A brief description of Persea thunbergii was given by Clarke (1988), in which he indicated that it was then in cultivation at Wakehurst Place. It has since become a much more widely grown tree, having entered mainstream American nursery production (often under the name Machilus), and is available also from a few European sources. It is a very attractive species, with the intense red flush of the new shoots giving way to the bright green of the mature leaves. Wild trees are recorded as reaching 25 m, and in the southeastern United States in particular there seems to be no reason why it should not achieve the same stature in cultivation. It seems to flourish in the heat and humidity of the South, where many fine specimens can be seen, but it also does well in the western states. A specimen seen at Quarryhill in 2004 was approximately 8 m in height, forming a column of foliage to the ground. This was planted in 1990, as a seedling grown from a collection made in Honshu in 1987 by Roger Warner and Charles Howick (WH 885). It has suffered occasional frost damage and is also prone, in its exposed situation, to sunburn (W. McNamara, pers. comm. 2004). (This does not seem to be a problem in East Coast gardens.) No really good specimens have been traced in Europe but it does survive in southern England, though growing much more slowly than in the United States. In the Herefordshire garden of Veronica Cross a young plant is growing steadily on heavy clay-loam. In Korea it is notable as a coastal species – some specimens becoming very distorted in consequence of their position – so it may be suited to coastal gardens. The timber is valued, and one particularly intriguing use was noted on a specimen collected in Fujian by H.H. Chung, in 1924, who recorded that ‘wood shavings yield a mucilage much used by ladies to dress their hair’.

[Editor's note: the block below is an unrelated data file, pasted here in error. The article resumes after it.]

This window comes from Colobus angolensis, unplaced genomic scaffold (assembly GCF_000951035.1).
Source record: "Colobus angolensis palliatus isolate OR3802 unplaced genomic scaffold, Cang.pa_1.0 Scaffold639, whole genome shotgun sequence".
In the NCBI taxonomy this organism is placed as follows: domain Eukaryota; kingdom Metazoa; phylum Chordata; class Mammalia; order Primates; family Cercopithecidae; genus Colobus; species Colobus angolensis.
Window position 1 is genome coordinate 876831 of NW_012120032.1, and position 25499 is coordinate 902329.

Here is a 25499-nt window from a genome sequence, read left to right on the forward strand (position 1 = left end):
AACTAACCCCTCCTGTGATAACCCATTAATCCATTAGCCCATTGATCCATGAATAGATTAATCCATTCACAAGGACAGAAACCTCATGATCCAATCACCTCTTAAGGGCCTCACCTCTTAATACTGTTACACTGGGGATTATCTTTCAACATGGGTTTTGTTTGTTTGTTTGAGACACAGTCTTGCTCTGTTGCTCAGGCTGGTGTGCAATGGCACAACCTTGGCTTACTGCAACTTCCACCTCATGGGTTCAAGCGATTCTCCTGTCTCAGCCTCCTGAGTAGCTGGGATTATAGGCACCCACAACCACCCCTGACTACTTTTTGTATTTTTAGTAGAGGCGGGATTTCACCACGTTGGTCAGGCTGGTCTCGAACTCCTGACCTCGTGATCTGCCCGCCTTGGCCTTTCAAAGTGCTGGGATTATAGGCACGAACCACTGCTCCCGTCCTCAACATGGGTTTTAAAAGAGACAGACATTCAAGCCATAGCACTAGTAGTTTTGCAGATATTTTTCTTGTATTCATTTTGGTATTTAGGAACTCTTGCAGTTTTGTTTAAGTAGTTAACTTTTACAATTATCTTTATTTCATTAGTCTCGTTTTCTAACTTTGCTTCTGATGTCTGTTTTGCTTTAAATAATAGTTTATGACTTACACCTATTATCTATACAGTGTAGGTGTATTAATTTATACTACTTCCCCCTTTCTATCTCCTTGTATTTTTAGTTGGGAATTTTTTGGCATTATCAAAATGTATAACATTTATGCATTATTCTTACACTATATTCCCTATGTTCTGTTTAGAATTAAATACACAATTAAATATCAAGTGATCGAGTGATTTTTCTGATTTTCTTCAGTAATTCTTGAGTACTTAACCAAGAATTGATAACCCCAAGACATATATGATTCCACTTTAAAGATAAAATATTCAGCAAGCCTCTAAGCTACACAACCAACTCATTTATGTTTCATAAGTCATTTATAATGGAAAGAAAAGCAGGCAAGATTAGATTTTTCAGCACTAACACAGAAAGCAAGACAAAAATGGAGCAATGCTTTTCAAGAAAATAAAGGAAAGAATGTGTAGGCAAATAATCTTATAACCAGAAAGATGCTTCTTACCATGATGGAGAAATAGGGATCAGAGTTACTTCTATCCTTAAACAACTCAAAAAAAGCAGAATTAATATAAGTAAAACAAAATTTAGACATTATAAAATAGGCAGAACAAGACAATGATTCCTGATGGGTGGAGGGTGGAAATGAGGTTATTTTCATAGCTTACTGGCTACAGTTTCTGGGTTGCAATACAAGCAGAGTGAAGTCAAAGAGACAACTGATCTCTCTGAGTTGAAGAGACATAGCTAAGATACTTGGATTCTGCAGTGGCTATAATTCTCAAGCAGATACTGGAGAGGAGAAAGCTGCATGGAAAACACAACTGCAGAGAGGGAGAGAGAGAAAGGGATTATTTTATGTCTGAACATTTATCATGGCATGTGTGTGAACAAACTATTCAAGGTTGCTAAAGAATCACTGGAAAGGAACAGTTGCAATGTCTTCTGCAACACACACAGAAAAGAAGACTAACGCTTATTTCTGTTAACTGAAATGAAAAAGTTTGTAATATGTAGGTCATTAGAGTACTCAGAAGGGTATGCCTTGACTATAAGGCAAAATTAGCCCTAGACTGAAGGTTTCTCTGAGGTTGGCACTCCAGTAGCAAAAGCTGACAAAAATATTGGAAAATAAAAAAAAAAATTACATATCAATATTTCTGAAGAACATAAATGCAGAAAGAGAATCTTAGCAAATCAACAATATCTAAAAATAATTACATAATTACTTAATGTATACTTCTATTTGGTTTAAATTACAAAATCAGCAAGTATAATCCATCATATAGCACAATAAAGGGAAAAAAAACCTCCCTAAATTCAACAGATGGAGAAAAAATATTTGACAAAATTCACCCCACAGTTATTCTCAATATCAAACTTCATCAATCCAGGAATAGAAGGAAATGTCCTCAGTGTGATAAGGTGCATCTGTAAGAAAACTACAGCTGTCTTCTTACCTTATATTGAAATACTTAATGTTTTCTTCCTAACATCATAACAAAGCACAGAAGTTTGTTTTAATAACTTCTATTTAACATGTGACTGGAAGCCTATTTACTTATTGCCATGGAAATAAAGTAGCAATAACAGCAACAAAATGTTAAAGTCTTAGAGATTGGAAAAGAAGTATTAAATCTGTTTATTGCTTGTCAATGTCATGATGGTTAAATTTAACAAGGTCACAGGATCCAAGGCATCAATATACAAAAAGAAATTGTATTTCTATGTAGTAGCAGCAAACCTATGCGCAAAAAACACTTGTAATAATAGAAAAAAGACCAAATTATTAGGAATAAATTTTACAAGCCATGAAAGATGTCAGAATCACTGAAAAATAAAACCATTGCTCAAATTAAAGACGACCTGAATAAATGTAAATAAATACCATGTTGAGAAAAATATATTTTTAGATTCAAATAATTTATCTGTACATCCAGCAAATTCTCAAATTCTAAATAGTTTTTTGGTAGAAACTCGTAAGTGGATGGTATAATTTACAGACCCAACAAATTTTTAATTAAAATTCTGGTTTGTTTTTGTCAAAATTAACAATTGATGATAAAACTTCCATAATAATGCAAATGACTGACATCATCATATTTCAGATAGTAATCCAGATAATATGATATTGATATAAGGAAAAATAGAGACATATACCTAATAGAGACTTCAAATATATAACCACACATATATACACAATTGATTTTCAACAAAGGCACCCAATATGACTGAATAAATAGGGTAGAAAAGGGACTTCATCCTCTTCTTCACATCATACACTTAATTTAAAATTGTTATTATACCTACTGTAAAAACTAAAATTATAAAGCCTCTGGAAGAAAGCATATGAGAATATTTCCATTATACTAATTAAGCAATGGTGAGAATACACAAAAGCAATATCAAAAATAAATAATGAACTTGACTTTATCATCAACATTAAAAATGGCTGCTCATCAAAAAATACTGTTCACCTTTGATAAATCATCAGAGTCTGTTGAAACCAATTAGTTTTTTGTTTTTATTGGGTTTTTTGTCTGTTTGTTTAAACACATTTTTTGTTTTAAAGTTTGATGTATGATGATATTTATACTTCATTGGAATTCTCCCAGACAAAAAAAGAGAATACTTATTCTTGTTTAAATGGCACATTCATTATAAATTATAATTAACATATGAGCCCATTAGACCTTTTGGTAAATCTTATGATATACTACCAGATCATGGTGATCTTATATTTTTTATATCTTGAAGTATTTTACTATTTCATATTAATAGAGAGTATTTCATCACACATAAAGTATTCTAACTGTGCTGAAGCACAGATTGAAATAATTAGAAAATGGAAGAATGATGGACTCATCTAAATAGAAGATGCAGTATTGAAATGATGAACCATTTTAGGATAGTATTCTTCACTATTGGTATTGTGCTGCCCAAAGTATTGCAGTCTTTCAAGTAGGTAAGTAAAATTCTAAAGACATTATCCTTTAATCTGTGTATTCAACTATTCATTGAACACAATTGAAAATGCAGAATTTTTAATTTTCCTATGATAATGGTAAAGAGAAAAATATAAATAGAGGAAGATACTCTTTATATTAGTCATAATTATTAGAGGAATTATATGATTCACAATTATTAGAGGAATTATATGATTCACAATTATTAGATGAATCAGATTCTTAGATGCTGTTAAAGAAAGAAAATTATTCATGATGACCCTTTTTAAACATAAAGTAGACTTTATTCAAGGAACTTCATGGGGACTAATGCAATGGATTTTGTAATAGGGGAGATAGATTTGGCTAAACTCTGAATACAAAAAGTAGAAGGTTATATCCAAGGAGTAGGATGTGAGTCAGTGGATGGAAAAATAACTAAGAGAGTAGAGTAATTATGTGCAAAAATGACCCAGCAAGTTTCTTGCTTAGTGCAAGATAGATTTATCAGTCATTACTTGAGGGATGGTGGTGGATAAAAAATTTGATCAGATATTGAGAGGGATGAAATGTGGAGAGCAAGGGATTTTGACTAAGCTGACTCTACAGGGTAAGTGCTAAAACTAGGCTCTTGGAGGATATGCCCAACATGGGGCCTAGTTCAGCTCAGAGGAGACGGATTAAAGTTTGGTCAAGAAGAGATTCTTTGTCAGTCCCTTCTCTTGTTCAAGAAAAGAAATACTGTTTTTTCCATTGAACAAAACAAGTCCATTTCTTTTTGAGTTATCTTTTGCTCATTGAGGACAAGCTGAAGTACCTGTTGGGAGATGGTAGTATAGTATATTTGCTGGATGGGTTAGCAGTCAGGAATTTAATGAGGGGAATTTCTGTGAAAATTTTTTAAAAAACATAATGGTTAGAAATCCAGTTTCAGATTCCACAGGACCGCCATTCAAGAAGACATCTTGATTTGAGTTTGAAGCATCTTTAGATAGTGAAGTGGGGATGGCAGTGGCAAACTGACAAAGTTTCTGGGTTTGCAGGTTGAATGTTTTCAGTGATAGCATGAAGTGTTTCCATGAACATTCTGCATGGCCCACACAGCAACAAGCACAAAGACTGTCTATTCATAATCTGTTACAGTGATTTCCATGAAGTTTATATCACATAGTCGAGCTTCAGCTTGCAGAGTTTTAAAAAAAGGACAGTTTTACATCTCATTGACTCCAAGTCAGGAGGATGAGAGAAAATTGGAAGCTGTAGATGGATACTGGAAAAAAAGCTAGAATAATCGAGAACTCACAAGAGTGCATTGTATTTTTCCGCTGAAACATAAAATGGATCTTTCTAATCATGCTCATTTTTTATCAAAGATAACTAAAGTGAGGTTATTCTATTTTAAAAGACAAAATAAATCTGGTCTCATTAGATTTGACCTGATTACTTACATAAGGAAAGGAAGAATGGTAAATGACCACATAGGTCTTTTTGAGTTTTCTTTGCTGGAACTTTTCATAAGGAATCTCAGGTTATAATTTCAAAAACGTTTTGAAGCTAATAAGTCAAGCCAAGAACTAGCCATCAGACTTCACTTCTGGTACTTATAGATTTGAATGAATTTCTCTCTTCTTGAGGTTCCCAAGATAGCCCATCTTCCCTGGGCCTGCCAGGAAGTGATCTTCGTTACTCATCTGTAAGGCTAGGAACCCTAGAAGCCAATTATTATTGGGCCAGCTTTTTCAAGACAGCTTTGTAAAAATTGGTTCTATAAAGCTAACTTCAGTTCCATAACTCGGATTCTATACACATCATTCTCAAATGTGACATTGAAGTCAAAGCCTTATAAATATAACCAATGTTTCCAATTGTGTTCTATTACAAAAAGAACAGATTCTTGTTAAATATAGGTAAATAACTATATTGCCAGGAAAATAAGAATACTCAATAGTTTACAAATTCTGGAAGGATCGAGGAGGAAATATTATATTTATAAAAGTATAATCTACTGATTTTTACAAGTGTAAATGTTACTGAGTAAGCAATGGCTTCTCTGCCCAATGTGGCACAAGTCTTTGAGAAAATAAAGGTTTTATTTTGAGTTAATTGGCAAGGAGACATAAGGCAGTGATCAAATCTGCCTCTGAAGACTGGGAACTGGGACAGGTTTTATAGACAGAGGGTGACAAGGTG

Clarke (1988) noted that the very similar P. japonica was in cultivation at Wakehurst Place, but it seems to have been lost from there since then. It differs in having slightly longer, narrower leaves than P. thunbergii. It should be reintroduced.


P japonica (Sieb. & Zucc.) Kostermans

Synonyms
Machilus japonicus Sieb. & Zucc.
M. thunbergii var. japonicus (Sieb. & Zucc.) Yatabe

Allied to the preceding and also in cultivation at Wakehurst Place from Korean seed. It differs in its lanceolate to oblong-obovate or oblanceolate leaves, which are slightly lustrous above, whitish beneath, 3 to 8 in. long, 1 to 178 in. wide, tapered at the apex. Native of central and southern Japan and of southern Korea.